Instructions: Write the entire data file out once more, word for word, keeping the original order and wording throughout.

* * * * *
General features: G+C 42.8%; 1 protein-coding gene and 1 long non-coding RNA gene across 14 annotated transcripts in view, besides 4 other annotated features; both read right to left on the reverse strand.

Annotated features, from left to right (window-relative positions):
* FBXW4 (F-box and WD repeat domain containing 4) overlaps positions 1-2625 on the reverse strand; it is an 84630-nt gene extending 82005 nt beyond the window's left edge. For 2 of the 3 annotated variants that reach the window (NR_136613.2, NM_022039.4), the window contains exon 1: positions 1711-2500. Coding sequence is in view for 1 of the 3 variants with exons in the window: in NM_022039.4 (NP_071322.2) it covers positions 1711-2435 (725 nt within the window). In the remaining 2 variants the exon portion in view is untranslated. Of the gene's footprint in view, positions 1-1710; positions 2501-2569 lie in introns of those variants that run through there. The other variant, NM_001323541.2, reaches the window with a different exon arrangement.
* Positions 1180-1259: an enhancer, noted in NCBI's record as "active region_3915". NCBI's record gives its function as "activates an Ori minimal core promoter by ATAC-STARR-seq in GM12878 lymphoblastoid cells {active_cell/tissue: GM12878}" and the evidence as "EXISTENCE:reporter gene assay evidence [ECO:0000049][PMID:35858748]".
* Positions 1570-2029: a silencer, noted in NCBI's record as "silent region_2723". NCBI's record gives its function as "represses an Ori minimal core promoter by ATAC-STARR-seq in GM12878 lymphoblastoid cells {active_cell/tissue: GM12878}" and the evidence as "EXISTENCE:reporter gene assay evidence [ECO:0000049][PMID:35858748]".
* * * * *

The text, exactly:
General features: G+C 42.8%; 1 protein-coding gene and 1 long non-coding RNA gene across 14 annotated transcripts in view, besides 4 other annotated features; both read right to left on the reverse strand.

Annotated features, from left to right (window-relative positions):
* FBXW4 (F-box and WD repeat domain containing 4) overlaps positions 1-2625 on the reverse strand; it is an 84630-nt gene extending 82005 nt beyond the window's left edge. For 2 of the 3 annotated variants that reach the window (NR_136613.2, NM_022039.4), the window contains exon 1: positions 1711-2500. Coding sequence is in view for 1 of the 3 variants with exons in the window: in NM_022039.4 (NP_071322.2) it covers positions 1711-2435 (725 nt within the window). In the remaining 2 variants the exon portion in view is untranslated. Of the gene's footprint in view, positions 1-1710; positions 2501-2569 lie in introns of those variants that run through there. The other variant, NM_001323541.2, reaches the window with a different exon arrangement.
* Positions 1180-1259: an enhancer, noted in NCBI's record as "active region_3915". NCBI's record gives its function as "activates an Ori minimal core promoter by ATAC-STARR-seq in GM12878 lymphoblastoid cells {active_cell/tissue: GM12878}" and the evidence as "EXISTENCE:reporter gene assay evidence [ECO:0000049][PMID:35858748]".
* Positions 1570-2029: a silencer, noted in NCBI's record as "silent region_2723". NCBI's record gives its function as "represses an Ori minimal core promoter by ATAC-STARR-seq in GM12878 lymphoblastoid cells {active_cell/tissue: GM12878}" and the evidence as "EXISTENCE:reporter gene assay evidence [ECO:0000049][PMID:35858748]".